Adele Morales Mailer, an actress and artist who studied under Lee Strasberg but found unwanted fame as the stabbing victim of her then-husband author-playwright Norman Mailer, died Sunday at age 90 at New York-Presbyterian Hospital, according to her daughter, Danielle Mailer.
The cause was pneumonia, Danielle Mailer told The Associated Press on Monday.
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Norman Mailer was married six times and had nine children. He is father for eight children by his various wives and informally adopted his sixth wife’s son from another marriage.
Adele Morales, was Mailer’s second wife. They married in 1954 and had two daughters, Danielle and Elizabeth. On Saturday, November 19, 1960, Mailer had a drunken, stoned argument with Adele in a party and stabbed with a penknife, almost killed her.
According to reports and Wikipedia “Mailer cut through her breast, only just missing her heart. Then he stabbed her in the back. As she lay there, hemorrhaging, one man reached down to help her. He snapped: “Get away from her. Let the bitch die.” He was involuntarily committed to Bellevue Hospital for 17 days; his wife would not press charges, and he later pleaded guilty to a reduced charge of assault, and was given a suspended sentence. In the short term, Morales made a physical recovery, and the two divorced in 1962.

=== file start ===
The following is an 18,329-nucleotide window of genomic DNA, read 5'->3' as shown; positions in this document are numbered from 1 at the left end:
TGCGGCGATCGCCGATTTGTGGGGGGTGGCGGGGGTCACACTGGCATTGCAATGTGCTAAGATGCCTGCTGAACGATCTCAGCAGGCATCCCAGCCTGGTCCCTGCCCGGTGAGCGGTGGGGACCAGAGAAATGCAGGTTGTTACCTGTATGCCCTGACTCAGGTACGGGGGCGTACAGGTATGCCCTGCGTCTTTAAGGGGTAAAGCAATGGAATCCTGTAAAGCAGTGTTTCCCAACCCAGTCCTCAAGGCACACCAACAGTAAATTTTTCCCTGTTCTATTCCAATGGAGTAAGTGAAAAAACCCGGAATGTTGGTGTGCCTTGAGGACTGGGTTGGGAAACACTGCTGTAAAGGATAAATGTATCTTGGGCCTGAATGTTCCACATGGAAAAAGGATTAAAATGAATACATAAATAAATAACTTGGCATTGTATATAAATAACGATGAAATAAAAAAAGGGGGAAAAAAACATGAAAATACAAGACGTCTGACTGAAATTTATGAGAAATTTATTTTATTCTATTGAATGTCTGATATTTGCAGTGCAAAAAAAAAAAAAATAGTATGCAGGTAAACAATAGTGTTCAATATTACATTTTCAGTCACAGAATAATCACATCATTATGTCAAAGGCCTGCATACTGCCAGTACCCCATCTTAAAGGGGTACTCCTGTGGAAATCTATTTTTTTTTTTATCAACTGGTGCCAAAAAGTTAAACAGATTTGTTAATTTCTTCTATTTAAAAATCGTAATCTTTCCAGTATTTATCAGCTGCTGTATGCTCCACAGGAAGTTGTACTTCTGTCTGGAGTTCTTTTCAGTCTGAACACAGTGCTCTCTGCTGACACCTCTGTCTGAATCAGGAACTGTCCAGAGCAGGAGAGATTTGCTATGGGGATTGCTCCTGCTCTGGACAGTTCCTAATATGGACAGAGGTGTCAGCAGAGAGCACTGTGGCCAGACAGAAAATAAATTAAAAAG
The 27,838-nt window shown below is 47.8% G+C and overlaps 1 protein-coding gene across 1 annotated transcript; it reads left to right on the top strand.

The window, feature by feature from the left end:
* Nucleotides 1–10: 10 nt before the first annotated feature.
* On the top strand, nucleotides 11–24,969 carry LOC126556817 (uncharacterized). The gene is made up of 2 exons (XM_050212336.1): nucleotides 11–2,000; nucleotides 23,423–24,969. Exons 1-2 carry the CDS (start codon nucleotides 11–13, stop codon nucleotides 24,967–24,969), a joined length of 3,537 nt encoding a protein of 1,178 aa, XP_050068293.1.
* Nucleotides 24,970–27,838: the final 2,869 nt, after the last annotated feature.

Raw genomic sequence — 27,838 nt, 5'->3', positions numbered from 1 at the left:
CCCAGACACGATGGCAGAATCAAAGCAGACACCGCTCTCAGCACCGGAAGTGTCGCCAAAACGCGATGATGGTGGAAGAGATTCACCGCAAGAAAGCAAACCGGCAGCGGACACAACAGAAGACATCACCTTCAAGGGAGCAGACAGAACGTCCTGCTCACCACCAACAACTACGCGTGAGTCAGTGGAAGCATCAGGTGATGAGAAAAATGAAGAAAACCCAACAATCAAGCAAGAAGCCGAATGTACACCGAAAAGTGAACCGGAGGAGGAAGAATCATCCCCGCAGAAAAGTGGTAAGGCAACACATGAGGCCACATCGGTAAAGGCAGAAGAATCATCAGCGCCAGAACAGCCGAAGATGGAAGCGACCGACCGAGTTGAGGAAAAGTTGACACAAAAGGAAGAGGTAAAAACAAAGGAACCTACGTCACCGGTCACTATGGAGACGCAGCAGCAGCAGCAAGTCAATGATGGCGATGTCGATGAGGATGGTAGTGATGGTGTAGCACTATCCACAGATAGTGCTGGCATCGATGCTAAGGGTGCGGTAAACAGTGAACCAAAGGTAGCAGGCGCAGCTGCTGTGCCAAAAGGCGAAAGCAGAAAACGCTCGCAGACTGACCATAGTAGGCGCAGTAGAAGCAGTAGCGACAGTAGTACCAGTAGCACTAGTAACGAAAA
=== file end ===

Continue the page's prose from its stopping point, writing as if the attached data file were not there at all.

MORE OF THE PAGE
“While in the short term, Morales made a physical recovery, in 1997 she published a memoir of their marriage entitled The Last Party, and recalled it for the 2010 documentary “Norman Mailer: The American.” which recounted her husband stabbing her at a party and the aftermath. This incident has been a focal point for feminist critics of Mailer, who point to themes of sexual violence in his work.“
“I came in contact for the first time in my life with the depths of my own rage, ” he later said of the stabbing.
Adele Morales spent several years with Edwin Fancher (who together with Mailer and Dan Wolf founded The Village Voice). Mailer’s biographer Mary Dearborn says of those days:
“Adele thrived in the city. She frequented the Village bars, especially those, like the San Remo and the Cedar Tavern, favored by artists and writers, and she dressed in fantastic, gypsylike outfits. By all accounts, she had extraordinary physical presence. With striking dark good looks and a beautiful body, she seemed to exude sexuality. (It was widely known that her lingerie was ordered from Frederick’s of Hollywood.)”